November 20, 2018, 8:20 pm
The three departments that make up the region – Risaralda, Quindio, and Caldas – are home to more species of birds than almost any other part of the country. So here are the best birding experiences you can have on a visit to the Coffee Region of Colombia:
This lovely little natural reserve lies just a couple of hours from the departmental capital of Risaralda, the city of Pereira. With nice facilities, and a good network of hiking trails, birding in Otun Quimbaya is always a pleasurable experience. What’s even better is the sheer number of bird species: endemic Cauca Guans abound here, as do the otherwise tough-to-spot Red-ruffed Fruitcrow. The real Holy Grail bird is the Hooded Antpitta – it might take a day of skulking in the undergrowth to spot one, but it’s a truly once-in-a-lifetime tick.
Yellow-eared Parrots in Quindio
The rare and highly endangered Yellow-eared Parrot can only be seen in a handful of spots in the whole of Colombia and, as this species is endemic, the whole of the world! Most of these areas are around the Coffee Region, as the species prefers to nest in Wax Palms, which are also endemic to the area. The best spot for seeing these rare parrots is in the mountains above the lovely little coffee town of Pijao (worth a visit even for non-birders).
Los Nevados National Park
This gorgeous Colombian National Park is located in the north of the Coffee Region, alongside “the City of Open Doors,” Manizales. It offers a number of highly restricted and difficult bird species that can be hard to tick-off elsewhere in Colombia, and, as if that weren’t enough, it’s an incredibly picturesque spot in which to grow your bird list. The real big money bird here is the endemic Buffy Helmetcrest hummingbird, which is satisfyingly easy to spot feeding on the frailejones around the park offices. Other top ticks are Tawny Antpitta and Andean Condor, while the hummingbird feeders at the nearby Termales Hotel can yield up to ten species of the fast-moving little treasures.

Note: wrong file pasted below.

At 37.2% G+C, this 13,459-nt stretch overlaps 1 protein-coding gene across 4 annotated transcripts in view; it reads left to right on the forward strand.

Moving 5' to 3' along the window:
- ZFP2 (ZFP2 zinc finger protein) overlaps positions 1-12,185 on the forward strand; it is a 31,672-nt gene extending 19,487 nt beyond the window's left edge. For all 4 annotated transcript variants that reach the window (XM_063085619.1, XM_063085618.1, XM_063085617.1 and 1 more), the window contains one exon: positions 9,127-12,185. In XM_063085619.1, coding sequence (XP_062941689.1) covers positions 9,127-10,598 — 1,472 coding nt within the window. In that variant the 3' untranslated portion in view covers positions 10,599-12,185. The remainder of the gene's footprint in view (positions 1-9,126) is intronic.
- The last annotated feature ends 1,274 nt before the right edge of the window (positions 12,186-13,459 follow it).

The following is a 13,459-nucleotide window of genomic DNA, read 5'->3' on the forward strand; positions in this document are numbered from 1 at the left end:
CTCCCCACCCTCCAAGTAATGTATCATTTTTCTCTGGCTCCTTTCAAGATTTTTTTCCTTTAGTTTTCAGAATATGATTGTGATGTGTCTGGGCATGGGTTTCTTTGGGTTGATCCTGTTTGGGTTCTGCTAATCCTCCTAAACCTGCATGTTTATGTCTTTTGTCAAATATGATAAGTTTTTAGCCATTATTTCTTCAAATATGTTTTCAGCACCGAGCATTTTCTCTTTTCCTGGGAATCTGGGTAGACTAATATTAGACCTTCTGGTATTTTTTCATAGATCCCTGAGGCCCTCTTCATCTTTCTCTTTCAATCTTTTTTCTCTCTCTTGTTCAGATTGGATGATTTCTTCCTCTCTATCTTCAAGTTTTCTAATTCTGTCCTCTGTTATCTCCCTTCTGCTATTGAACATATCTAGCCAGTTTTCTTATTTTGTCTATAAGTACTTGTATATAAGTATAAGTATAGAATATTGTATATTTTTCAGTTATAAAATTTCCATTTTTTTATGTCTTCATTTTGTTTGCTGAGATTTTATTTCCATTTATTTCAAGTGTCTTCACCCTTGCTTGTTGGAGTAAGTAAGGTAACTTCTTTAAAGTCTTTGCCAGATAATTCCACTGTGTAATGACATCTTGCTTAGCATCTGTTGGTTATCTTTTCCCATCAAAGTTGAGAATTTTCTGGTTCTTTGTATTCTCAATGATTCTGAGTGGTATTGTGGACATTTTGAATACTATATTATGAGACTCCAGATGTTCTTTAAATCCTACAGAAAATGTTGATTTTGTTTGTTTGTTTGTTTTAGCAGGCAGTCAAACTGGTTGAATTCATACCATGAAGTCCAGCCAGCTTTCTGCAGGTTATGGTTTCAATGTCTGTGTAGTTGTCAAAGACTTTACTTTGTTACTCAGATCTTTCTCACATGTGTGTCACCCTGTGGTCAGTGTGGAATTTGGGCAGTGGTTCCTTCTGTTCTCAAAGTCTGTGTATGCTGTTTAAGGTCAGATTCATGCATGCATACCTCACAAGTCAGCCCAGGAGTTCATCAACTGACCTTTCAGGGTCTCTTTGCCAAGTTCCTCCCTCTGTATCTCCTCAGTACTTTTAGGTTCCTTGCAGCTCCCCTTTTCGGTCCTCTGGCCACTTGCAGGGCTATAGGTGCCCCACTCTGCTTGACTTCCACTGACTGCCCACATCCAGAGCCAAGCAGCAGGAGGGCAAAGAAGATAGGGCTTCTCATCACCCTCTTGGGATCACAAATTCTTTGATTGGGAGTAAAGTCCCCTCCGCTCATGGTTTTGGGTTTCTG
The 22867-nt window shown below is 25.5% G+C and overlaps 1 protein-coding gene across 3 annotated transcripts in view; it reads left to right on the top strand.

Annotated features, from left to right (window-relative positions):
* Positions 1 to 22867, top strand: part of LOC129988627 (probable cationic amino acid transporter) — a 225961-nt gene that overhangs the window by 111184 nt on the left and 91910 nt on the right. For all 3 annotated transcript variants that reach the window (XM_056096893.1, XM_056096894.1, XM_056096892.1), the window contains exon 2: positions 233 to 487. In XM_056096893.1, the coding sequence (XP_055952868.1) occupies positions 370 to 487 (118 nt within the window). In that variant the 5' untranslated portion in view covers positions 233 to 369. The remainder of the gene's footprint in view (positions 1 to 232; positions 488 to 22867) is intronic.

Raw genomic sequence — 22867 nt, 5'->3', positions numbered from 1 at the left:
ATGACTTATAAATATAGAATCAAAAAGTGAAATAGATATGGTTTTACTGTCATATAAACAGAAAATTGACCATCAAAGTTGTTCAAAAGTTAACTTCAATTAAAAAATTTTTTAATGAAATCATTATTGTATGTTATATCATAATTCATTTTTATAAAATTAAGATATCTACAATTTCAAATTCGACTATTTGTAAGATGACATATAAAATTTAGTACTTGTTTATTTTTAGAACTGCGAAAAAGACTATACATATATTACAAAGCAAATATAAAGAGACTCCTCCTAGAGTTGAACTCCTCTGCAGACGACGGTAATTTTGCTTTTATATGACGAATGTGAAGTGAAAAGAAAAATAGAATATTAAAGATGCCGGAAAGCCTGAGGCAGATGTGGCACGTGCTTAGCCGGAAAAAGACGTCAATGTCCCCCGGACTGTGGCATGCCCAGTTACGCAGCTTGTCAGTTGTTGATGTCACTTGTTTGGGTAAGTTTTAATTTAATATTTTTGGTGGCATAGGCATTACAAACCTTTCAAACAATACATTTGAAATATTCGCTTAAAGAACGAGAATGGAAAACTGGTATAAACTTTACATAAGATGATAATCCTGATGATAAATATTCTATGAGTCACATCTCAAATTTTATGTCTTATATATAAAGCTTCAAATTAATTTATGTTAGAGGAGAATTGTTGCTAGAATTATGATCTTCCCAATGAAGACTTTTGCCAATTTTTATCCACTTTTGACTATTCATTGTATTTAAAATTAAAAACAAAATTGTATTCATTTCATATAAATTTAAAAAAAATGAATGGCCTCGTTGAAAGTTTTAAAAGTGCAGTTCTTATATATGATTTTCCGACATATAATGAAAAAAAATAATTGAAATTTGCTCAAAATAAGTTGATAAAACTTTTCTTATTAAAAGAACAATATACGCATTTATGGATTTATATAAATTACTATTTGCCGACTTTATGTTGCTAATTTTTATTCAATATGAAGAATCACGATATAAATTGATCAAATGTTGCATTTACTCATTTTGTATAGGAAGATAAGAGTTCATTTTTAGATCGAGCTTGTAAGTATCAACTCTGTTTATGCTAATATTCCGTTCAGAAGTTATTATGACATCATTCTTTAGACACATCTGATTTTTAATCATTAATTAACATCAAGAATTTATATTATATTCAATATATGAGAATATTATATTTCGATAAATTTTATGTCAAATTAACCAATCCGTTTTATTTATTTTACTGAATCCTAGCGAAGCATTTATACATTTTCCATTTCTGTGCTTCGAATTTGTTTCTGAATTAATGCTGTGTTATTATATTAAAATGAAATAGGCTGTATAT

Rio Blanco has become famous for birders worldwide for one simple reasons: it’s the best place, maybe in the entire world, to observe Antpittas in the wild. These are shy, ground-dwelling birds, often heard but rarely seen, which, until comparatively recently were treated as an almost mythical family of birds. At Rio Blanco, up to five species of Antpittas now come to various clearings in the forest to feed on worms placed there by local guides. The real gems are the endemic Brown-banded Antpitta, and the near-endemic Bicoloured Antpitta. The reserve is just half an hour from Manizales, so it’s easy to pay it a quick visit.
Acaime Hummingbird Sanctuary
This isn’t a spot for the hardcore birders, but anyone with a passion for nature will want to visit this little hummingbird feeder station during the hike around the Cocora Valley. It’s a short uphill detour away from the main trail, but those who make the effort are rewarded with close-up views of some truly lovely hummingbirds, including the Black Inca, Buff-tailed Coronet, and White-bellied Woodstar. There aren’t really any especially rare species to be seen at Acaime, but for bird photographers it is paradise, and who can resist close-up views of hummingbirds?!
You can visit some of the destinations mentioned above, including Rio Blanco, Otun Quimbaya and a hummingbird sanctuary, during a 15-day Colombia Birding Tour. English-speaking birding and local guides lead this exciting birding tour in the East, Central and Southwest Andes regions of Colombia.
This tour departs from Bogota, Colombia February 2018 and July 2018. To ensure a better experience, group sizes are limited to a maximum of eight people per tour. Email firstname.lastname@example.org to learn about the full itinerary and how to receive a 15 percent discount.
Pin for later!
About the author:
Chris Bell is a British travel journalist who has been exploring Colombia for four years as the editor of the award-winning Colombia Travel Blog. He has visited 30 of Colombia's 32 departments (those last two are just around the corner), and was named by El Espectador newspaper as "the Englishman who teaches you to travel in Colombia." His main passion, aside from exploring Colombia, is birding - his Colombia list is already approaching 800 species. Chris' 2017 goals: 32 departments and 1,000 species! You can follow his Colombian adventures at colombiatravelblog.com.
Share with your traveller friends!